This lecture is based on the chapter ‘Laibach’s Subversive Adaptations’ in the book The Politics of Adaptation: Media Convergence and Ideology (Dan Hassler-Forest & Pascal Nicklas (eds.), Palgrave Macmillan, spring 2015).
When Laibach first appeared in the early 1980s, we talked about many aspects of the group’s subversiveness, but now we can ask ourselves how this can be read today, and ascertain to what extent it has exhausted itself, been transformed, or perhaps been preserved. In whatever way the whole Neue Slowenische Kunst project might be represented by music, performance art, visual art, mass-media works and other products – and not least in the reactions of the audiences, in their attitudes, clothes, gestures and so on – there can be no doubt that multiple forms of adaptations within performance and other forms of presentation are the key components of the NSK phenomenon. The work of NSK as a whole presents itself as an intervening force of artistic adaptations. This occurred within an array of genres (visual, musical, and theatrical), since subversive adaptations of mixed artistic and political meanings are invested in a field that generates the cultural continuity of the bourgeois world, as well as both manifest and latent totalitarianism. NSK’s language, music, visual communications, and so on, become understandable in their social-cultural dimension, as recognized in the broader context of the aesthetic phenomena of post-modernism. NSK’s work adapted images, music and gestures from different periods, narratives and spaces in a manner which exposed the prospect of social change succumbing to the logic of domination. Therefore, for instance, their syntheses of classical avant-garde and totalitarian images should be read in their semantically dialectical composition. The entire NSK project thus ironically succeeded in delivering its intended message. There can, of course, be no doubt that this message had certain aesthetic effects, but ultimately these can be defined only when we take into account the political, social and cultural confrontations which NSK’s subversive adaptations created in Slovenia, as well as globally. Laibach and NSK appeared at a time that was indicating, as it were, the promise of an event (as defined by Alain Badiou), which Laibach and other actors in the NSK network were deconstructing well before the non-event, the pathetic change termed ‘the Death of Communism,’ actually arrived.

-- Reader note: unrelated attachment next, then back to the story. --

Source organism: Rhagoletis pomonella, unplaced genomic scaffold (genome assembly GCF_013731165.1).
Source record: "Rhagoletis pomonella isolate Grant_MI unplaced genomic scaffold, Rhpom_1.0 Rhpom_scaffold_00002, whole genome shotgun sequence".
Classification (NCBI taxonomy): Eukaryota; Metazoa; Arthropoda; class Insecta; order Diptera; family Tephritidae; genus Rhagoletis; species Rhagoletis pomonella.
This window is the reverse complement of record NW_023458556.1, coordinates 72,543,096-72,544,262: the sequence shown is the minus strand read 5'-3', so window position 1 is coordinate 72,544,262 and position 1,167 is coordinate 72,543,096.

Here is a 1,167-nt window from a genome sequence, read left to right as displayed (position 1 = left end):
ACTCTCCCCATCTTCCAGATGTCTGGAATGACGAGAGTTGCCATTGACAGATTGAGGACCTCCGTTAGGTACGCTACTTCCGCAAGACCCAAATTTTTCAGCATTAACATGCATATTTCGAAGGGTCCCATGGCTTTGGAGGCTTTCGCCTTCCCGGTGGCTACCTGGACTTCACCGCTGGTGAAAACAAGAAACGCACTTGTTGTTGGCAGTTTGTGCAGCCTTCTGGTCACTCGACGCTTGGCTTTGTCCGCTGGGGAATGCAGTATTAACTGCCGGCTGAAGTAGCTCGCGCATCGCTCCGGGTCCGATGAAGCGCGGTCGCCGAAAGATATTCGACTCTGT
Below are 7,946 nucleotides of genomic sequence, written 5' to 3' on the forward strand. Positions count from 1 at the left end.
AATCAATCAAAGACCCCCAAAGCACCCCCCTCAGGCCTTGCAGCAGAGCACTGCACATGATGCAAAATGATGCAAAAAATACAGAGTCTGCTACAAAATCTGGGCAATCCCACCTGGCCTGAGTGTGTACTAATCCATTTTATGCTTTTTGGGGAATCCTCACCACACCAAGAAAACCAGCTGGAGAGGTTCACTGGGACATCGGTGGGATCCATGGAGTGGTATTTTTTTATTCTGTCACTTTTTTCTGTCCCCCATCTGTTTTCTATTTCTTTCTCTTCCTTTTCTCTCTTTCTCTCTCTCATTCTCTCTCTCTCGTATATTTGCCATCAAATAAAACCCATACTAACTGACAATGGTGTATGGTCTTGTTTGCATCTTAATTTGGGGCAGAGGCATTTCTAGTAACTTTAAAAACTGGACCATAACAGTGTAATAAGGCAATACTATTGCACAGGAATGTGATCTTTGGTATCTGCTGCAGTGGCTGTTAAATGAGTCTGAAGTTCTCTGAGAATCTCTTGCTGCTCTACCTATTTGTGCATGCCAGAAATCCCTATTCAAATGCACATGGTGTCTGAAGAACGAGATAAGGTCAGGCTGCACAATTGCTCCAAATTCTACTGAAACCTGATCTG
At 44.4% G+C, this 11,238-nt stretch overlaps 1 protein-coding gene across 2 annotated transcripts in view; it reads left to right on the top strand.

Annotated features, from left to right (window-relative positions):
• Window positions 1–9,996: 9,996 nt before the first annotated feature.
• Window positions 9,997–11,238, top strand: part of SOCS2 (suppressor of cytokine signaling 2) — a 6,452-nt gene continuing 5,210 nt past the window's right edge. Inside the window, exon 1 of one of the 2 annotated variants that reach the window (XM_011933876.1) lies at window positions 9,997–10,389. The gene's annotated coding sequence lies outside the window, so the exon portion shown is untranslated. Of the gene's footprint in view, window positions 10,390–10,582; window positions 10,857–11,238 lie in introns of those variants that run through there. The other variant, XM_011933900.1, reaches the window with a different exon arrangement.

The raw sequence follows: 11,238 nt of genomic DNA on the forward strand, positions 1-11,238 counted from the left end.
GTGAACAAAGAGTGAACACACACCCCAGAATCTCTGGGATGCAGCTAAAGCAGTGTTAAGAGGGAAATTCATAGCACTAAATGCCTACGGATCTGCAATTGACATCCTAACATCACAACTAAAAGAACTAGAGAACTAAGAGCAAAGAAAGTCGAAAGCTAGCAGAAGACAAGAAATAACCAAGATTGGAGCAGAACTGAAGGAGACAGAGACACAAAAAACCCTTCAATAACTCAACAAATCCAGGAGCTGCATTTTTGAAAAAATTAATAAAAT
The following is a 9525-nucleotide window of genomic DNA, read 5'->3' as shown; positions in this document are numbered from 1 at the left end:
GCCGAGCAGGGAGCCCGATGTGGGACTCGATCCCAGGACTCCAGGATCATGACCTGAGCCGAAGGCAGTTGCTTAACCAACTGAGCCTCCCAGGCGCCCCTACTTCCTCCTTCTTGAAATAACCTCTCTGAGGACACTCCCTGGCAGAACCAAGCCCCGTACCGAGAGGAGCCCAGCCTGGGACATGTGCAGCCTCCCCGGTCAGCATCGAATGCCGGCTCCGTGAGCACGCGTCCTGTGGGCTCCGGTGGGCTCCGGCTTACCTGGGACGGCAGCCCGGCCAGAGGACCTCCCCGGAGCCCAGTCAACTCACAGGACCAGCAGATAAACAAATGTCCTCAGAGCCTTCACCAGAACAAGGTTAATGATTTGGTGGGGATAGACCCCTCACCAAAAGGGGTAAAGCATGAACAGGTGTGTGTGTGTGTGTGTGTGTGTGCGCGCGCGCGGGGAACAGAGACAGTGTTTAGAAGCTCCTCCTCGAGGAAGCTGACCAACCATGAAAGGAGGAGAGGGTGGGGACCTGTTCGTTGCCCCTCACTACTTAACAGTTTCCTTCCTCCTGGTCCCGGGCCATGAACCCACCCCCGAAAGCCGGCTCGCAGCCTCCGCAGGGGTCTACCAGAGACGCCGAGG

Darko Štrajn, professor of philosophy, is a researcher in the educational sciences programme at the Educational Research Institute, and he lectures on film and media studies at the graduate school of the Institute for Studies in Humanities in Ljubljana.